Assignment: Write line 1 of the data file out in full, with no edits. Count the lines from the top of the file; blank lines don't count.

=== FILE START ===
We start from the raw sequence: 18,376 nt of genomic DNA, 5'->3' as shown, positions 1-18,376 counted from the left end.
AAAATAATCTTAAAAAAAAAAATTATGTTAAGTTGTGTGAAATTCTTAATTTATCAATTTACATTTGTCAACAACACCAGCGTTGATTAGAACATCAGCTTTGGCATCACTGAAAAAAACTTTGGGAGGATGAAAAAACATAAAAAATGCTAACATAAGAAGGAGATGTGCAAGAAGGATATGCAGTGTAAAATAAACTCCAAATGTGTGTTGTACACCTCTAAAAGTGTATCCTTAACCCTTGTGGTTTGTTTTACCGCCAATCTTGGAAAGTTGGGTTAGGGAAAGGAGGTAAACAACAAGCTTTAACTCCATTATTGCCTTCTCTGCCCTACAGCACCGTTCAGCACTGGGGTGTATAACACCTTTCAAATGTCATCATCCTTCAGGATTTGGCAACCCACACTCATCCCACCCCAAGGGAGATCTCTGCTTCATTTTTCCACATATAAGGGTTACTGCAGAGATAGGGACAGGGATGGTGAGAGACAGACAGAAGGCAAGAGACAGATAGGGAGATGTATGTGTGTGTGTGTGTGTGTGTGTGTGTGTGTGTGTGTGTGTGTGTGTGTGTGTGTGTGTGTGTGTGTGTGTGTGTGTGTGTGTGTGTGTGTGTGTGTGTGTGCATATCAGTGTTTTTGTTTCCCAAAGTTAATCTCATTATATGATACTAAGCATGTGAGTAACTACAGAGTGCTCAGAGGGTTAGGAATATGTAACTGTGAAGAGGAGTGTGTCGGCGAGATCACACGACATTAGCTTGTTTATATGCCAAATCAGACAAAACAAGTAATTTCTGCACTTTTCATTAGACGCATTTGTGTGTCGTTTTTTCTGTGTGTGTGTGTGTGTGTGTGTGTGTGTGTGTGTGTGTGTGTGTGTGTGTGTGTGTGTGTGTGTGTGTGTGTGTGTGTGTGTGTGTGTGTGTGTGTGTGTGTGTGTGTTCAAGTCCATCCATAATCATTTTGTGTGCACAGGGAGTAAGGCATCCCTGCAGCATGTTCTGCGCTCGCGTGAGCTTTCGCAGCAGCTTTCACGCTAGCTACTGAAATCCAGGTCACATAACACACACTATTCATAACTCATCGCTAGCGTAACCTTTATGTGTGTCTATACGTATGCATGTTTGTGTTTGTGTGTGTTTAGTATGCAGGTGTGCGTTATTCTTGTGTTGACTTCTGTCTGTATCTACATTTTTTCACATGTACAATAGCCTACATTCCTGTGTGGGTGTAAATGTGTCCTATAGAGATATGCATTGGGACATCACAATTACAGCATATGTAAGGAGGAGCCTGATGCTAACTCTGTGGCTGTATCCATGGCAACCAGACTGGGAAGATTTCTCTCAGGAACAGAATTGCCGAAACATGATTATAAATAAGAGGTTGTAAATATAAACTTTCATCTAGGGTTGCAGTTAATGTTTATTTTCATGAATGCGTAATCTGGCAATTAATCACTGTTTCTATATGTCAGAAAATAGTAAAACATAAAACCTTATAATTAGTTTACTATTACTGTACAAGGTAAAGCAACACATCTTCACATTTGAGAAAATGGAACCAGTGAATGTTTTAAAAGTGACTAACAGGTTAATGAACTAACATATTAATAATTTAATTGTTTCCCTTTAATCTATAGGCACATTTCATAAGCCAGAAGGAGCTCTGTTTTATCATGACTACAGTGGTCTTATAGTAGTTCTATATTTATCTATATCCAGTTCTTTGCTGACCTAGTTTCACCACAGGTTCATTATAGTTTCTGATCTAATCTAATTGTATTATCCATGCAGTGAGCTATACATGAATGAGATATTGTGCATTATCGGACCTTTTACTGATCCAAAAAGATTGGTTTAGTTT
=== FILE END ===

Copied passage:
We start from the raw sequence: 18,376 nt of genomic DNA, 5'->3' as shown, positions 1-18,376 counted from the left end.